- When searching for a particular item, it’s also best to explore by touch. As a VoiceOver user, you’ll be confined to looking at items from a specific department until you swipe up with three fingers to get to the next page, at which point results from another department (if there are any) will appear. Other than that, search seems to work pretty well except that searching for “mustard” crashed me back to the home screen — in spite of every kind of restart I tried — to the point that I just bought Chalula instead.
- As was previously noted on the AppleVis thread on Instacart, it’s not possible to see the price of any item just by browsing past it. You can, though, double tap an item to reveal its price, nutrition information, and related items--and then dismiss this information or add the item to your cart.
- Lastly, although removing an individual item from one’s cart is possible with VoiceOver, it’s an inelegant process. Find the item; double tap it; lessen the quantity (by repeated double taps (if it’s something that comes in pounds or multiples) until you’ve dwindled it down to zero), then double tap Remove. There is no way, using VoiceOver, to clear one’s cart entirely so if you decide, halfway through your Costco spree, that maybe you don’t have the shelf space for 8 of everything, you’ll have to unmake your selections one by one.
It’s also worth asking yourself whether Instacart is worth the costs as compared with regular grocery shopping or even other, slower delivery services. A typical order will cost you $3.99 plus a tip to your shopper (and really, for the attention to detail and level of communication that are part of making this service happen, you should always tip). You’ll notice that the Instacart interface never points out sales, and totals are calculated before your shopper ever enters a physical store. So if a particular item is on sale, you’ll be passing the savings on to Instacart. On top of all that, an analysis by the New York Times determined that Instacart prices include a markup of about 20 percent on most items from their sticker price in the store. Cumulatively, it’s a high price to pay for the privilege of shopping from yourcouch. couch.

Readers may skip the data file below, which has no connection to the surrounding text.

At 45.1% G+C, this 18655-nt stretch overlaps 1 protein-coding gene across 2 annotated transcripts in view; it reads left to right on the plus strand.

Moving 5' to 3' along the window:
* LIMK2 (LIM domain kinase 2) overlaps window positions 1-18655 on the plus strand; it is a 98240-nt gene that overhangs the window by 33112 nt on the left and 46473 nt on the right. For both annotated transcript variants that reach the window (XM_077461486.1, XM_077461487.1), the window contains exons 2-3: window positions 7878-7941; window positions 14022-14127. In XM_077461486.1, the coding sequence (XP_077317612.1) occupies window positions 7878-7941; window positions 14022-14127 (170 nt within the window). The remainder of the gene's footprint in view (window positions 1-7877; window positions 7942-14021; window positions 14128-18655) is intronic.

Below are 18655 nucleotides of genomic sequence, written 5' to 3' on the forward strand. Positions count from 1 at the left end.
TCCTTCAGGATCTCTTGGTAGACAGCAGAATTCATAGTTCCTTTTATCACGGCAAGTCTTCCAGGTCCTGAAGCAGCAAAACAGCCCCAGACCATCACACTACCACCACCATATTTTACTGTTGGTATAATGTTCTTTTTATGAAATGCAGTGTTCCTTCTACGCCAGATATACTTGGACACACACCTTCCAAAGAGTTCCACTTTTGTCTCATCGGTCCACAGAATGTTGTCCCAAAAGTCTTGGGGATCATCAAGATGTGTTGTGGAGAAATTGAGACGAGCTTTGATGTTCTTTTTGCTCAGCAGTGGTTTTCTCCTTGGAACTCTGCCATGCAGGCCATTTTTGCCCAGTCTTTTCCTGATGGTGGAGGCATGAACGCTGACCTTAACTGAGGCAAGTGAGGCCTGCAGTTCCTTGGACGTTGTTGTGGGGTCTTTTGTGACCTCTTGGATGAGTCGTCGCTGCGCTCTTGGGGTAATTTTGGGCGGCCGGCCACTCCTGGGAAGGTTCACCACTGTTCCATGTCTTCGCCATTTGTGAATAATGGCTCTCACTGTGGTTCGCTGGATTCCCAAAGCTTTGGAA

Still, Instacart offers a few advantages. Unlike other delivery services, it let’s shoppers order from local stores. For me, that means getting my favorite veggie chips from Whole Foods without encountering the epic crowds that shop there at peak hours; and stocking up on essentials from Costco once in a while without investing in a Costco membership. Instacart will be a great option next time my plans are derailed by unexpected chores or a rainstorm, and a visit to my local Trader Joe’s just won’t work. And - although I’m admittedly basing this assertion on one order and a whole lot of starry-eyed press coverage, the Instacart shoppers’ efficiency, precision and communication skills seem to be top-notch. That’s why it’s critical that screen reader users who want to use the service keep sending specific, constructive feedback to the company. They’re @Instacart on Twitter or firstname.lastname@example.org via email. Ask them to deliver accessibility toevery platform. every platform.Category: Articles
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J.J. Meddaugh is an experienced technology writer and computer enthusiast. He is a graduate of Western Michigan University with a major in telecommunications management and a minor in business. When not writing for Blind Bargains, he enjoys travel, playing the keyboard, and meeting new people.